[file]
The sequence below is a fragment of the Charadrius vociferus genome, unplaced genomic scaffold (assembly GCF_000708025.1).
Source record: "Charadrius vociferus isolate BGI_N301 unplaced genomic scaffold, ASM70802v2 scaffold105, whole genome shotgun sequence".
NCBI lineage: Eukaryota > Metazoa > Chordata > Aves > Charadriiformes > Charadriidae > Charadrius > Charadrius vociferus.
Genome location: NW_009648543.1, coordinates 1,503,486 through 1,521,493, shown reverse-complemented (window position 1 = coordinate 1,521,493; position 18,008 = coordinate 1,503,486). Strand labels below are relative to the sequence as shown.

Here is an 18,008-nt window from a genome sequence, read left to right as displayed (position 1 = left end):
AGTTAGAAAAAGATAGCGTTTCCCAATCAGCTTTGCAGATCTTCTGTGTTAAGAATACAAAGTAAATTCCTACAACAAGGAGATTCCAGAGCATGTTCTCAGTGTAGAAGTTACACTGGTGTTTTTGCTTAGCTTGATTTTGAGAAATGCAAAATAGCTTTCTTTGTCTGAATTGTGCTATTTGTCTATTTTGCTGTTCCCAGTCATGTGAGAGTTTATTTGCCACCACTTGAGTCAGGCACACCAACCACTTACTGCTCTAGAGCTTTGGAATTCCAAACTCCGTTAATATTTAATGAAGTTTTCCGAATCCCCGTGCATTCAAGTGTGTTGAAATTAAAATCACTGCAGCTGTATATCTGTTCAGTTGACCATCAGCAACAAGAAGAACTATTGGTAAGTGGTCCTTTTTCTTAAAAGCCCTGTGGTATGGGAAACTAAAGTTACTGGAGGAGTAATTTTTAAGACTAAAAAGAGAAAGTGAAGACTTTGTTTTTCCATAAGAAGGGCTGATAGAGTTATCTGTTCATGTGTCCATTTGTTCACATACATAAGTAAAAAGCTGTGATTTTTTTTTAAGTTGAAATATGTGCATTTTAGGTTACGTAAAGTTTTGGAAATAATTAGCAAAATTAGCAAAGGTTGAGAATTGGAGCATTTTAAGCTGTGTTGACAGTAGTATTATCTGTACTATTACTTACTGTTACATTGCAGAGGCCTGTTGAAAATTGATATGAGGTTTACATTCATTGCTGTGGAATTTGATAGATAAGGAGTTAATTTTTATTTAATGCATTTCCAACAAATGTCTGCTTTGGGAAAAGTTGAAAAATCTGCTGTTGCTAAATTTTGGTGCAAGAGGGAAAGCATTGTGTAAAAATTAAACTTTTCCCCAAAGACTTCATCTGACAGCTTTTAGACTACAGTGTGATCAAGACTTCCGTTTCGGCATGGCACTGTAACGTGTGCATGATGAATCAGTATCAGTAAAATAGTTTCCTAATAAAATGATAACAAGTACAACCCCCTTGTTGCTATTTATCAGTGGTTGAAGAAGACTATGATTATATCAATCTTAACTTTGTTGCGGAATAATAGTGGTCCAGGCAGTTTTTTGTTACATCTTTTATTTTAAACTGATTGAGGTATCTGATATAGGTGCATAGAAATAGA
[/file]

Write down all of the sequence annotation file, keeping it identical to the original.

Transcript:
The sequence below is a fragment of the Charadrius vociferus genome, unplaced genomic scaffold (assembly GCF_000708025.1).
Source record: "Charadrius vociferus isolate BGI_N301 unplaced genomic scaffold, ASM70802v2 scaffold105, whole genome shotgun sequence".
NCBI lineage: Eukaryota > Metazoa > Chordata > Aves > Charadriiformes > Charadriidae > Charadrius > Charadrius vociferus.
Genome location: NW_009648543.1, coordinates 1,503,486 through 1,521,493, shown reverse-complemented (window position 1 = coordinate 1,521,493; position 18,008 = coordinate 1,503,486). Strand labels below are relative to the sequence as shown.

Here is an 18,008-nt window from a genome sequence, read left to right as displayed (position 1 = left end):
AGTTAGAAAAAGATAGCGTTTCCCAATCAGCTTTGCAGATCTTCTGTGTTAAGAATACAAAGTAAATTCCTACAACAAGGAGATTCCAGAGCATGTTCTCAGTGTAGAAGTTACACTGGTGTTTTTGCTTAGCTTGATTTTGAGAAATGCAAAATAGCTTTCTTTGTCTGAATTGTGCTATTTGTCTATTTTGCTGTTCCCAGTCATGTGAGAGTTTATTTGCCACCACTTGAGTCAGGCACACCAACCACTTACTGCTCTAGAGCTTTGGAATTCCAAACTCCGTTAATATTTAATGAAGTTTTCCGAATCCCCGTGCATTCAAGTGTGTTGAAATTAAAATCACTGCAGCTGTATATCTGTTCAGTTGACCATCAGCAACAAGAAGAACTATTGGTAAGTGGTCCTTTTTCTTAAAAGCCCTGTGGTATGGGAAACTAAAGTTACTGGAGGAGTAATTTTTAAGACTAAAAAGAGAAAGTGAAGACTTTGTTTTTCCATAAGAAGGGCTGATAGAGTTATCTGTTCATGTGTCCATTTGTTCACATACATAAGTAAAAAGCTGTGATTTTTTTTTAAGTTGAAATATGTGCATTTTAGGTTACGTAAAGTTTTGGAAATAATTAGCAAAATTAGCAAAGGTTGAGAATTGGAGCATTTTAAGCTGTGTTGACAGTAGTATTATCTGTACTATTACTTACTGTTACATTGCAGAGGCCTGTTGAAAATTGATATGAGGTTTACATTCATTGCTGTGGAATTTGATAGATAAGGAGTTAATTTTTATTTAATGCATTTCCAACAAATGTCTGCTTTGGGAAAAGTTGAAAAATCTGCTGTTGCTAAATTTTGGTGCAAGAGGGAAAGCATTGTGTAAAAATTAAACTTTTCCCCAAAGACTTCATCTGACAGCTTTTAGACTACAGTGTGATCAAGACTTCCGTTTCGGCATGGCACTGTAACGTGTGCATGATGAATCAGTATCAGTAAAATAGTTTCCTAATAAAATGATAACAAGTACAACCCCCTTGTTGCTATTTATCAGTGGTTGAAGAAGACTATGATTATATCAATCTTAACTTTGTTGCGGAATAATAGTGGTCCAGGCAGTTTTTTGTTACATCTTTTATTTTAAACTGATTGAGGTATCTGATATAGGTGCATAGAAATAGA